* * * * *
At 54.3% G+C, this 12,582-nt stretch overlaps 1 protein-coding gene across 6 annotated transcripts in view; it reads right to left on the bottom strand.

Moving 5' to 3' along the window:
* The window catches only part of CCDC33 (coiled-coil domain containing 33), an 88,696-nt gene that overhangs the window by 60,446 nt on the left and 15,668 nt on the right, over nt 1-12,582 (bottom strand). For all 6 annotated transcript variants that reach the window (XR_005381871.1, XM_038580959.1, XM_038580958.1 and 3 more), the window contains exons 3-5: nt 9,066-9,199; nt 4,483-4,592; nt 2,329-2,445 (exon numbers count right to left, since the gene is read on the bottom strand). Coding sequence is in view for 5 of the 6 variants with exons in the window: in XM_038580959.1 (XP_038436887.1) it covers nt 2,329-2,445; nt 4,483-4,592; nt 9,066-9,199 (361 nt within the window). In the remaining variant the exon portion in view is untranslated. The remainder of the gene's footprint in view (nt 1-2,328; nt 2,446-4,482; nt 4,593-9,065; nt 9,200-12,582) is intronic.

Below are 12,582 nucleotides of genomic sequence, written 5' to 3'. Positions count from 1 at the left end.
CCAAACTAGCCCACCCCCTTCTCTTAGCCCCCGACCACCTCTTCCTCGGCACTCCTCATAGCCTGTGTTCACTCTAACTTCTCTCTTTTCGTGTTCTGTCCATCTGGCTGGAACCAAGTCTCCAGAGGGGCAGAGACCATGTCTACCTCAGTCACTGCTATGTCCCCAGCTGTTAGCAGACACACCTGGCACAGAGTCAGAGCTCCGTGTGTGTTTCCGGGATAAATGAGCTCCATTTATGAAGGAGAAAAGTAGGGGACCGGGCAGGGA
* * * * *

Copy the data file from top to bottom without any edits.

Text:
At 54.3% G+C, this 12,582-nt stretch overlaps 1 protein-coding gene across 6 annotated transcripts in view; it reads right to left on the bottom strand.

Moving 5' to 3' along the window:
* The window catches only part of CCDC33 (coiled-coil domain containing 33), an 88,696-nt gene that overhangs the window by 60,446 nt on the left and 15,668 nt on the right, over nt 1-12,582 (bottom strand). For all 6 annotated transcript variants that reach the window (XR_005381871.1, XM_038580959.1, XM_038580958.1 and 3 more), the window contains exons 3-5: nt 9,066-9,199; nt 4,483-4,592; nt 2,329-2,445 (exon numbers count right to left, since the gene is read on the bottom strand). Coding sequence is in view for 5 of the 6 variants with exons in the window: in XM_038580959.1 (XP_038436887.1) it covers nt 2,329-2,445; nt 4,483-4,592; nt 9,066-9,199 (361 nt within the window). In the remaining variant the exon portion in view is untranslated. The remainder of the gene's footprint in view (nt 1-2,328; nt 2,446-4,482; nt 4,593-9,065; nt 9,200-12,582) is intronic.

Below are 12,582 nucleotides of genomic sequence, written 5' to 3'. Positions count from 1 at the left end.
CCAAACTAGCCCACCCCCTTCTCTTAGCCCCCGACCACCTCTTCCTCGGCACTCCTCATAGCCTGTGTTCACTCTAACTTCTCTCTTTTCGTGTTCTGTCCATCTGGCTGGAACCAAGTCTCCAGAGGGGCAGAGACCATGTCTACCTCAGTCACTGCTATGTCCCCAGCTGTTAGCAGACACACCTGGCACAGAGTCAGAGCTCCGTGTGTGTTTCCGGGATAAATGAGCTCCATTTATGAAGGAGAAAAGTAGGGGACCGGGCAGGGA